"Buenos dias", "buenas noches" -- this was the first words in a foreign language I heard in my life, as a three-year old boy growing up in developing post-war Western Germany, where the first gastarbeiters had arrived from Spain. Fascinated by the strange sounds, I tried to get to know some more languages, the only opportunity being TV courses of English and French -- there was no foreign language education for pre-teen school children in Germany yet in those days. Read more
To find some answers Tim Machan explores the language's present and past, and looks ahead to its futures among the one and a half billion people who speak it. His search is fascinating and important, for definitions of English have influenced education and law in many countries and helped shape the identities of those who live in them.
This volume provides a new perspective on the evolution of the special language of medicine, based on the electronic corpus of Early Modern English Medical Texts, containing over two million words of medical writing from 1500 to 1700.
Empirical Approaches to Language Typology [EALT] 43
This book is intended to contribute to the clarification of the linguistic research area covered by the terms "modal", "evidential" and "epistemic". It sets out to demonstrate that on cross-linguistic grounds a hitherto overlooked "epistemic meaning domain" must be given due recognition in linguistic theory, on a par with domains such as time and number. The relevant domain is coherent, but at the same time complex in that it consists of two subdomains: one which comprises degree-of-certainty meanings, and one which comprises information-source meanings.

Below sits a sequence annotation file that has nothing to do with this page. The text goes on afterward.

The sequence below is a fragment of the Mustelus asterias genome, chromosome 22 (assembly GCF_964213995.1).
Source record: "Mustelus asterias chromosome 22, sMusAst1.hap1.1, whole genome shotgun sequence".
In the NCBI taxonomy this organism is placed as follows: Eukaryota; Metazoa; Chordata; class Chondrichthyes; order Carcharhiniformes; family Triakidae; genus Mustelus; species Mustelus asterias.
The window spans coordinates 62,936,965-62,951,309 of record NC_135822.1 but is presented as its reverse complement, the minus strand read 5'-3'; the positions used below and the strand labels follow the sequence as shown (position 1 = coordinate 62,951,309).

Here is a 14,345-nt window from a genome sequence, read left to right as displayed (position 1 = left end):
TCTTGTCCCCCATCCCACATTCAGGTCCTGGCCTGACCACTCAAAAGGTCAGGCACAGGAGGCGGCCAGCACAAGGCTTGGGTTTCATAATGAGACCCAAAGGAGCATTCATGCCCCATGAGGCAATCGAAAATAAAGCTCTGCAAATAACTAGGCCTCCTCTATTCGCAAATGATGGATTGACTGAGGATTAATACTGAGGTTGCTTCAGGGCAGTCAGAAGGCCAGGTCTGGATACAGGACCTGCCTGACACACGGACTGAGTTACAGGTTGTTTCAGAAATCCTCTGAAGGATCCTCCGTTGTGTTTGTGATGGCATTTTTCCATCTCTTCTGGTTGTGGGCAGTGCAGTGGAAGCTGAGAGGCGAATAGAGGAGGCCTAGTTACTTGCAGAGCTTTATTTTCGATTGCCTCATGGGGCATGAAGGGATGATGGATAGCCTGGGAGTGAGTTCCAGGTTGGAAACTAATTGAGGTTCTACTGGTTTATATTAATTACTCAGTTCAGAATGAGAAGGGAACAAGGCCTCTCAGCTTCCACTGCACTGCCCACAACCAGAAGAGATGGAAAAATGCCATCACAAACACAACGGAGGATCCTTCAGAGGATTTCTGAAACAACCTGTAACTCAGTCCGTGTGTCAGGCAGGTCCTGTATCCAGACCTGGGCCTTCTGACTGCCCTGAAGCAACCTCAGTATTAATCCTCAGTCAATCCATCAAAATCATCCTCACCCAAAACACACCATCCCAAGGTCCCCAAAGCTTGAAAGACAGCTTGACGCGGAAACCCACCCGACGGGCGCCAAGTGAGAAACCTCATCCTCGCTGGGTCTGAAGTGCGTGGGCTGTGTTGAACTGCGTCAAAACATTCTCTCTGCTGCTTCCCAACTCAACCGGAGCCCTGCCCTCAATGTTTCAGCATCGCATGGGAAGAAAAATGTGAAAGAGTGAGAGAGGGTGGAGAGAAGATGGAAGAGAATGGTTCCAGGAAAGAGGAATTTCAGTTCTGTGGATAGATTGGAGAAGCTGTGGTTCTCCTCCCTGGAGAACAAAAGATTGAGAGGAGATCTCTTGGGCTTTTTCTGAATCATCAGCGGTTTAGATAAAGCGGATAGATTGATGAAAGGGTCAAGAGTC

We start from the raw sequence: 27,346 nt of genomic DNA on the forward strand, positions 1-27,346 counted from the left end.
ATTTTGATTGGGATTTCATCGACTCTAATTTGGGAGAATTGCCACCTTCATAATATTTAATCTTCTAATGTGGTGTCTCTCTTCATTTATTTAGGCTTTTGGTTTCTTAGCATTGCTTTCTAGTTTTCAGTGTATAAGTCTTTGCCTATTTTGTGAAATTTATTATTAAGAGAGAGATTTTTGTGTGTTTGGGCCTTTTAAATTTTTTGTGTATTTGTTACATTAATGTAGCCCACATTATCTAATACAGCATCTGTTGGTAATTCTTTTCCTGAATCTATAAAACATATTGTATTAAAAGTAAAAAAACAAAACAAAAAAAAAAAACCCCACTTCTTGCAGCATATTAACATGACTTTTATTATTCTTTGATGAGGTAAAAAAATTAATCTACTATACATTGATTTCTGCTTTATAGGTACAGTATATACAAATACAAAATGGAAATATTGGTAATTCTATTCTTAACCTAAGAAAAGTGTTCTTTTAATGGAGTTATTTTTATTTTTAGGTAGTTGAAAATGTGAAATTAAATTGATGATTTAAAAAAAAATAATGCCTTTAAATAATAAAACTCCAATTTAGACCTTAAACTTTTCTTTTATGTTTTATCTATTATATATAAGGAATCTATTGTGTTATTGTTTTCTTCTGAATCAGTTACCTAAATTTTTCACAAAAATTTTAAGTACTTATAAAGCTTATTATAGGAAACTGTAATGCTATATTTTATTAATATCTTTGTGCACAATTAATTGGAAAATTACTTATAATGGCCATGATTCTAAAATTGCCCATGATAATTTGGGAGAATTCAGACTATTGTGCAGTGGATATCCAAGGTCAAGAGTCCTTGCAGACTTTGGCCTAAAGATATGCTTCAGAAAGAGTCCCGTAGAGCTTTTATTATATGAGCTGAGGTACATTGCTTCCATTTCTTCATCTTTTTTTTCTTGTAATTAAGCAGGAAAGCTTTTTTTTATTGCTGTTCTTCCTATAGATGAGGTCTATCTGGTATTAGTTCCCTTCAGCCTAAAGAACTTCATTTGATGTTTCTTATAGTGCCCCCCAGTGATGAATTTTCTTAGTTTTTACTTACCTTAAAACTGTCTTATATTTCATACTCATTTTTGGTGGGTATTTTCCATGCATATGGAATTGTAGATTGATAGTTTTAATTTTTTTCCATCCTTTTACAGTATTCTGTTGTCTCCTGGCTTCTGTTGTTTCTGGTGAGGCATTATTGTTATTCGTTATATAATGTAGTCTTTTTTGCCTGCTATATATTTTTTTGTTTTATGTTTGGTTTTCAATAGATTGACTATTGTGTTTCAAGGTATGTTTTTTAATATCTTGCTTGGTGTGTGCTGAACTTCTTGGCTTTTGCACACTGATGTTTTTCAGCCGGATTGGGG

The book offers three arguments for giving recognition to such a meaning domain. The first argument concerns the clustering of linguistic expressions with epistemic meaning into morphosyntactically delimited systems of elements. The second argument has to do with the variation pertaining to the coding of epistemic meanings, as highlighted in a semantic map of epistemic expressions. The third argument turns upon the scope properties of epistemic meanings and the morphosyntactic reflections of these properties.
Finally, the book proposes a unified cognitive analysis of epistemic meaning in terms of which it attempts to account for the properties of the epistemic meaning domain as well as of individual epistemic meanings.